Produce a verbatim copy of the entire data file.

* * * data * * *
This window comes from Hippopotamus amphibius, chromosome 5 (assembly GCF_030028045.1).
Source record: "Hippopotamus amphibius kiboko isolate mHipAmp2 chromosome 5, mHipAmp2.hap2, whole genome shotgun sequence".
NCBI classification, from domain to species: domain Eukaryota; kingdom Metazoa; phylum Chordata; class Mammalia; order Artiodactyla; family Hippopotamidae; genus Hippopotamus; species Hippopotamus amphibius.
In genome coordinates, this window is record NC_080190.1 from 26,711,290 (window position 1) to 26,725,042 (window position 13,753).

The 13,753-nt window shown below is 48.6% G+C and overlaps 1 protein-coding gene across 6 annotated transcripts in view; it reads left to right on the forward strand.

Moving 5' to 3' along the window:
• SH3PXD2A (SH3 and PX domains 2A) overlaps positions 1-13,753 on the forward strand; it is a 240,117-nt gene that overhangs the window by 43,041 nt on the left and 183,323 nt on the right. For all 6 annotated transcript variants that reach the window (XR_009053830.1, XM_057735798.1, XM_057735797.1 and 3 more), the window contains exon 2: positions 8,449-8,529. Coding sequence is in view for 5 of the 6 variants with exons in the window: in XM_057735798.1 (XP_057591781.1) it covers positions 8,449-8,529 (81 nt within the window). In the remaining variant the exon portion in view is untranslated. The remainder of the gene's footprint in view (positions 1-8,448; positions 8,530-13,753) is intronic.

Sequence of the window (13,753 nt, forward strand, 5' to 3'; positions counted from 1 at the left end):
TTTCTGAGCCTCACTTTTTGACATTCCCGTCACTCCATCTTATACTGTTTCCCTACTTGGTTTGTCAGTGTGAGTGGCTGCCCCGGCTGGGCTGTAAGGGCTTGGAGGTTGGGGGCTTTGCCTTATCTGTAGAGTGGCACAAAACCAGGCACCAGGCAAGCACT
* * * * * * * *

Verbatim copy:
This window comes from Hippopotamus amphibius, chromosome 5 (assembly GCF_030028045.1).
Source record: "Hippopotamus amphibius kiboko isolate mHipAmp2 chromosome 5, mHipAmp2.hap2, whole genome shotgun sequence".
NCBI classification, from domain to species: domain Eukaryota; kingdom Metazoa; phylum Chordata; class Mammalia; order Artiodactyla; family Hippopotamidae; genus Hippopotamus; species Hippopotamus amphibius.
In genome coordinates, this window is record NC_080190.1 from 26,711,290 (window position 1) to 26,725,042 (window position 13,753).

The 13,753-nt window shown below is 48.6% G+C and overlaps 1 protein-coding gene across 6 annotated transcripts in view; it reads left to right on the forward strand.

Moving 5' to 3' along the window:
• SH3PXD2A (SH3 and PX domains 2A) overlaps positions 1-13,753 on the forward strand; it is a 240,117-nt gene that overhangs the window by 43,041 nt on the left and 183,323 nt on the right. For all 6 annotated transcript variants that reach the window (XR_009053830.1, XM_057735798.1, XM_057735797.1 and 3 more), the window contains exon 2: positions 8,449-8,529. Coding sequence is in view for 5 of the 6 variants with exons in the window: in XM_057735798.1 (XP_057591781.1) it covers positions 8,449-8,529 (81 nt within the window). In the remaining variant the exon portion in view is untranslated. The remainder of the gene's footprint in view (positions 1-8,448; positions 8,530-13,753) is intronic.

Sequence of the window (13,753 nt, forward strand, 5' to 3'; positions counted from 1 at the left end):
TTTCTGAGCCTCACTTTTTGACATTCCCGTCACTCCATCTTATACTGTTTCCCTACTTGGTTTGTCAGTGTGAGTGGCTGCCCCGGCTGGGCTGTAAGGGCTTGGAGGTTGGGGGCTTTGCCTTATCTGTAGAGTGGCACAAAACCAGGCACCAGGCAAGCACT